GENEVA (18 August 2017) – The United Nations Subcommittee on Prevention of Torture (SPT) is due to make its first visit to Panama from 20 to 26 August to assess the treatment of persons deprived of their liberty, as well as the safeguards for their protection against torture and ill-treatment.
Among the places the SPT delegation is due to visit are prisons, police stations, psychiatric institutions, detention facilities for juveniles and detention places for migrants. The SPT delegation will also hold meetings with Panama’s authorities, United Nations civil servants and civil society representatives.
“One of the aims during our visit is to provide advice and assistance to Panama’s authorities on the full implementation of their treaty obligations, including the establishment of a national independent body fully able to monitor places of detention,” said Lorena González Pinto, the Head of the SPT delegation.
Panama ratified the Optional Protocol to the Convention against Torture (OPCAT) in June 2011. According to OPCAT’s article 17, States parties are required to maintain, designate or establish such a body, known as a National Preventive Mechanism (NPM), within a year after ratification.
“Having an independent, efficient and well-resourced NPM is essential to prevent torture and ill-treatment,” stressed Ms. González Pinto.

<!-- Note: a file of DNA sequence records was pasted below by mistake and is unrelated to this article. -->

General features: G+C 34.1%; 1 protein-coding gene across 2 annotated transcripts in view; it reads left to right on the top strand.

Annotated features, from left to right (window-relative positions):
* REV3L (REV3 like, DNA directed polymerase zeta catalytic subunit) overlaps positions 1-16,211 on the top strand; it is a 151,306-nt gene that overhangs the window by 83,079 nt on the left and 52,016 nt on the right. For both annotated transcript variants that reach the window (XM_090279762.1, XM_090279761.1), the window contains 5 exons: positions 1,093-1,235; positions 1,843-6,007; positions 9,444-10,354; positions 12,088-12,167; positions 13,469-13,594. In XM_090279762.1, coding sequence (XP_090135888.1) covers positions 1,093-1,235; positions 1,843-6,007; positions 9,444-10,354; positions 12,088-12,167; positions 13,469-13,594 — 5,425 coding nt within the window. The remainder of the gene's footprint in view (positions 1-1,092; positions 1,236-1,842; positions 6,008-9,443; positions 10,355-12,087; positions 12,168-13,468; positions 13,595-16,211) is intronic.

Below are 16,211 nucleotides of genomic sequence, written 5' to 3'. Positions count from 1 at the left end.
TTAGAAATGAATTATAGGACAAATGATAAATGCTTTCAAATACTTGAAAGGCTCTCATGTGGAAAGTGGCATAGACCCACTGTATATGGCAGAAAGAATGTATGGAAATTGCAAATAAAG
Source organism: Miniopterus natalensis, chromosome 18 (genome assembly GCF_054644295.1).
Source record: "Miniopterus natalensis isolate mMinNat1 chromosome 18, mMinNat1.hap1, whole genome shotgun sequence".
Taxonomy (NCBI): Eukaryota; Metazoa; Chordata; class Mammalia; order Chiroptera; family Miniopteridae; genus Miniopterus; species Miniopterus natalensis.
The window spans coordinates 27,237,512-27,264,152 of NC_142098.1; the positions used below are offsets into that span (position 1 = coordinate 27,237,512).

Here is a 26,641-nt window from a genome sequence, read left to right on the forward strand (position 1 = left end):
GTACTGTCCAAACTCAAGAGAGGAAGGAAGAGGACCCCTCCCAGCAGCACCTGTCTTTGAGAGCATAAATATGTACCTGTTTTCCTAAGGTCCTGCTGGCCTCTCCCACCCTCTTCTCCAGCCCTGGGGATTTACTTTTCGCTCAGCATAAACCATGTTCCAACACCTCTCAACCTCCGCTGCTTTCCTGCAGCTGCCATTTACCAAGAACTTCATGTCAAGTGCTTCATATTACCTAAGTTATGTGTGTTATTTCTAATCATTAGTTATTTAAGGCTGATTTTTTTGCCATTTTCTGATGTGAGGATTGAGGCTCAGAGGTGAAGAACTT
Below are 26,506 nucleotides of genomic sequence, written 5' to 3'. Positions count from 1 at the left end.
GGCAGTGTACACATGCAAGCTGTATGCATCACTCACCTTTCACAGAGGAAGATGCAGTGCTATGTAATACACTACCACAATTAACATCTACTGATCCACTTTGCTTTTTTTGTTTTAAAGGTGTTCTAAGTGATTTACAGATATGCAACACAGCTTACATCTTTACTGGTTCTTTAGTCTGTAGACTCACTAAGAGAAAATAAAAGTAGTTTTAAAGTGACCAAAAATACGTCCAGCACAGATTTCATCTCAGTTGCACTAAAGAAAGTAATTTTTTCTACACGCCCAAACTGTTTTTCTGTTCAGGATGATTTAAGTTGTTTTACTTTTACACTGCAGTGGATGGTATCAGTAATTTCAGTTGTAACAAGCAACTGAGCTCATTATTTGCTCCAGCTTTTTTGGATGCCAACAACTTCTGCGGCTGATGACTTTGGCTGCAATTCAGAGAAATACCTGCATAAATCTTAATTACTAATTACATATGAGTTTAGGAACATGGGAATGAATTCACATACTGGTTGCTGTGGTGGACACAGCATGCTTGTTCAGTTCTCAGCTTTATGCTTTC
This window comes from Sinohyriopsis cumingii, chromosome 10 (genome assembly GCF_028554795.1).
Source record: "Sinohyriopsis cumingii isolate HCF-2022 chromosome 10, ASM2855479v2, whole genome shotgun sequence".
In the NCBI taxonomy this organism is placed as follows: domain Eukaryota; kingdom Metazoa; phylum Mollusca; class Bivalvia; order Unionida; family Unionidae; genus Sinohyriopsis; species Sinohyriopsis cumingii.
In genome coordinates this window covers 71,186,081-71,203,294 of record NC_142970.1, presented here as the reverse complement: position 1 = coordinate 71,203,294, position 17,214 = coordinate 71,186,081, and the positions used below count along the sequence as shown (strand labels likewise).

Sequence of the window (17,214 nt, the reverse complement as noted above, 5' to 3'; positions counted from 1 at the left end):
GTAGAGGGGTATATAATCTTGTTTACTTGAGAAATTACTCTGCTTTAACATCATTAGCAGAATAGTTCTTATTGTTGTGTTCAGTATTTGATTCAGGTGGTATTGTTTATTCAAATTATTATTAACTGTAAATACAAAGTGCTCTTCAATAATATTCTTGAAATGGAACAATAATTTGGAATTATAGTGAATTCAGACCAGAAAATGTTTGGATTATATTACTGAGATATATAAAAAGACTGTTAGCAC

Following the visit, the SPT will submit a confidential report to the Government of Panama, containing its observations and recommendations.
The SPT has a mandate to visit all States that are parties to OPCAT and can make unannounced visits to places of detention. For the SPT, the key to preventing torture and ill-treatment lies in building constructive relations with the State concerned, and its guiding principles are cooperation and confidentiality.
The SPT delegation will comprise: Lorena González Pinto (Guatemala), Felipe Villavicencio Terreros (Peru), Roberto Michel Feher Pérez (Uruguay) and Nora Sveaass (Norway).
The Optional Protocol to the Convention against Torture and other Cruel, Inhuman or Degrading Treatment or Punishment has, to date, been ratified by 83 countries. The SPT communicates its recommendations and observations to States by means of a confidential report and, if necessary, to National Preventive Mechanisms. However, States parties are encouraged to request that the SPT makes these reports public.
The SPT is composed of 25 independent and impartial experts from different regions of the world. For more information on the mandate of Subcommittee, please visit:
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